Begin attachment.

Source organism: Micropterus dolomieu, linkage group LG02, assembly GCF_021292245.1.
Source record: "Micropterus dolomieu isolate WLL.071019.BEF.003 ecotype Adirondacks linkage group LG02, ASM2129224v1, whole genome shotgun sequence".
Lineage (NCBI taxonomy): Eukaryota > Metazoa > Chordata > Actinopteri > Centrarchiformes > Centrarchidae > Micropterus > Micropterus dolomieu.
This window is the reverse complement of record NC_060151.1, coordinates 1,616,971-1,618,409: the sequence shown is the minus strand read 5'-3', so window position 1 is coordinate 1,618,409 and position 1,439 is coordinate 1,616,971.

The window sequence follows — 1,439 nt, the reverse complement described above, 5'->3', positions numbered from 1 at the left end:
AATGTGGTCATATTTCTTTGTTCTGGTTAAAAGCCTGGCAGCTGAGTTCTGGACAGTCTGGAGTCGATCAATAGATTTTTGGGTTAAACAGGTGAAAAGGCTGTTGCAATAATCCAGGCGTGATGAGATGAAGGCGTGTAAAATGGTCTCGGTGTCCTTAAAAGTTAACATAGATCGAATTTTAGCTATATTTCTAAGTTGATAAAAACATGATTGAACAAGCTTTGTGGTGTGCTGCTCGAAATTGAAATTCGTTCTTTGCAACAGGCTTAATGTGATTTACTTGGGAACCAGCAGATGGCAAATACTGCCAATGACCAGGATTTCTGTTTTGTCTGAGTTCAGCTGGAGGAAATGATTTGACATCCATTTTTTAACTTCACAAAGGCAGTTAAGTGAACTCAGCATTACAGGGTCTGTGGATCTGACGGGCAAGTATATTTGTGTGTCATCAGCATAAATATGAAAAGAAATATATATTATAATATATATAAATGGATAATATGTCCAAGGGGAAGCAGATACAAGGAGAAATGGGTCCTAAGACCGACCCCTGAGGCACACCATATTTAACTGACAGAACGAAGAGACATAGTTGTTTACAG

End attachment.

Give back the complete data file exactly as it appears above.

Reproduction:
Source organism: Micropterus dolomieu, linkage group LG02, assembly GCF_021292245.1.
Source record: "Micropterus dolomieu isolate WLL.071019.BEF.003 ecotype Adirondacks linkage group LG02, ASM2129224v1, whole genome shotgun sequence".
Lineage (NCBI taxonomy): Eukaryota > Metazoa > Chordata > Actinopteri > Centrarchiformes > Centrarchidae > Micropterus > Micropterus dolomieu.
This window is the reverse complement of record NC_060151.1, coordinates 1,616,971-1,618,409: the sequence shown is the minus strand read 5'-3', so window position 1 is coordinate 1,618,409 and position 1,439 is coordinate 1,616,971.

The window sequence follows — 1,439 nt, the reverse complement described above, 5'->3', positions numbered from 1 at the left end:
AATGTGGTCATATTTCTTTGTTCTGGTTAAAAGCCTGGCAGCTGAGTTCTGGACAGTCTGGAGTCGATCAATAGATTTTTGGGTTAAACAGGTGAAAAGGCTGTTGCAATAATCCAGGCGTGATGAGATGAAGGCGTGTAAAATGGTCTCGGTGTCCTTAAAAGTTAACATAGATCGAATTTTAGCTATATTTCTAAGTTGATAAAAACATGATTGAACAAGCTTTGTGGTGTGCTGCTCGAAATTGAAATTCGTTCTTTGCAACAGGCTTAATGTGATTTACTTGGGAACCAGCAGATGGCAAATACTGCCAATGACCAGGATTTCTGTTTTGTCTGAGTTCAGCTGGAGGAAATGATTTGACATCCATTTTTTAACTTCACAAAGGCAGTTAAGTGAACTCAGCATTACAGGGTCTGTGGATCTGACGGGCAAGTATATTTGTGTGTCATCAGCATAAATATGAAAAGAAATATATATTATAATATATATAAATGGATAATATGTCCAAGGGGAAGCAGATACAAGGAGAAATGGGTCCTAAGACCGACCCCTGAGGCACACCATATTTAACTGACAGAACGAAGAGACATAGTTGTTTACAG